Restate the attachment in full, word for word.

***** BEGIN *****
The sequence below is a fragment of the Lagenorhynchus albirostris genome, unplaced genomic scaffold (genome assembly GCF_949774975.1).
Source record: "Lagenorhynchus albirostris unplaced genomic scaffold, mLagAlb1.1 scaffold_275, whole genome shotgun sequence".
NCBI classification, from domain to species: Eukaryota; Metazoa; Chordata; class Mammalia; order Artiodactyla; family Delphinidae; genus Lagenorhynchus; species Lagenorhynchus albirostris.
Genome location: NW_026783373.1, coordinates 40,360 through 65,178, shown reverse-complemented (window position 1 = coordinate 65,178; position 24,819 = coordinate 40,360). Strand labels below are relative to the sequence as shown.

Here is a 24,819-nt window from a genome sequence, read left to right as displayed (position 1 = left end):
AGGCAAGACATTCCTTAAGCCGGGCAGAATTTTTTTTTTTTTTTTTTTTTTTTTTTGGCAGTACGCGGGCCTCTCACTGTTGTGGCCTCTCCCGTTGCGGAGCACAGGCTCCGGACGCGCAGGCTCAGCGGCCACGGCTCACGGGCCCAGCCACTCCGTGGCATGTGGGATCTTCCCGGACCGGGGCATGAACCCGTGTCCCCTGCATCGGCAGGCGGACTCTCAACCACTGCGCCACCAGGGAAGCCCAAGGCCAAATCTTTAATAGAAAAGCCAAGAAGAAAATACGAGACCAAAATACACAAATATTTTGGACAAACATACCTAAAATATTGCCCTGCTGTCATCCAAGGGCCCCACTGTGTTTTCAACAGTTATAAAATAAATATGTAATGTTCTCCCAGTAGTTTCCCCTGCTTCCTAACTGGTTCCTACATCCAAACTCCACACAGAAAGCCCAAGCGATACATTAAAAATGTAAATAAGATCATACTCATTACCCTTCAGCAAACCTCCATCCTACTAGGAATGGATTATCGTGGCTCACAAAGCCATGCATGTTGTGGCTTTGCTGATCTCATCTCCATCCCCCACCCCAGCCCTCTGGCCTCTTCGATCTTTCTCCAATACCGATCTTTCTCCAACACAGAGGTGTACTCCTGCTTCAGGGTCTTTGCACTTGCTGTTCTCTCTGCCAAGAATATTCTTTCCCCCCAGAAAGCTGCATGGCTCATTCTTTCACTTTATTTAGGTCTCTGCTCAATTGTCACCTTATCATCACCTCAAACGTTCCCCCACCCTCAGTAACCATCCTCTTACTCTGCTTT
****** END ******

The sequence below is a fragment of the Lagenorhynchus albirostris genome, unplaced genomic scaffold (genome assembly GCF_949774975.1).
Source record: "Lagenorhynchus albirostris unplaced genomic scaffold, mLagAlb1.1 scaffold_275, whole genome shotgun sequence".
NCBI classification, from domain to species: Eukaryota; Metazoa; Chordata; class Mammalia; order Artiodactyla; family Delphinidae; genus Lagenorhynchus; species Lagenorhynchus albirostris.
Genome location: NW_026783373.1, coordinates 40,360 through 65,178, shown reverse-complemented (window position 1 = coordinate 65,178; position 24,819 = coordinate 40,360). Strand labels below are relative to the sequence as shown.

Here is a 24,819-nt window from a genome sequence, read left to right as displayed (position 1 = left end):
AGGCAAGACATTCCTTAAGCCGGGCAGAATTTTTTTTTTTTTTTTTTTTTTTTTTTGGCAGTACGCGGGCCTCTCACTGTTGTGGCCTCTCCCGTTGCGGAGCACAGGCTCCGGACGCGCAGGCTCAGCGGCCACGGCTCACGGGCCCAGCCACTCCGTGGCATGTGGGATCTTCCCGGACCGGGGCATGAACCCGTGTCCCCTGCATCGGCAGGCGGACTCTCAACCACTGCGCCACCAGGGAAGCCCAAGGCCAAATCTTTAATAGAAAAGCCAAGAAGAAAATACGAGACCAAAATACACAAATATTTTGGACAAACATACCTAAAATATTGCCCTGCTGTCATCCAAGGGCCCCACTGTGTTTTCAACAGTTATAAAATAAATATGTAATGTTCTCCCAGTAGTTTCCCCTGCTTCCTAACTGGTTCCTACATCCAAACTCCACACAGAAAGCCCAAGCGATACATTAAAAATGTAAATAAGATCATACTCATTACCCTTCAGCAAACCTCCATCCTACTAGGAATGGATTATCGTGGCTCACAAAGCCATGCATGTTGTGGCTTTGCTGATCTCATCTCCATCCCCCACCCCAGCCCTCTGGCCTCTTCGATCTTTCTCCAATACCGATCTTTCTCCAACACAGAGGTGTACTCCTGCTTCAGGGTCTTTGCACTTGCTGTTCTCTCTGCCAAGAATATTCTTTCCCCCCAGAAAGCTGCATGGCTCATTCTTTCACTTTATTTAGGTCTCTGCTCAATTGTCACCTTATCATCACCTCAAACGTTCCCCCACCCTCAGTAACCATCCTCTTACTCTGCTTT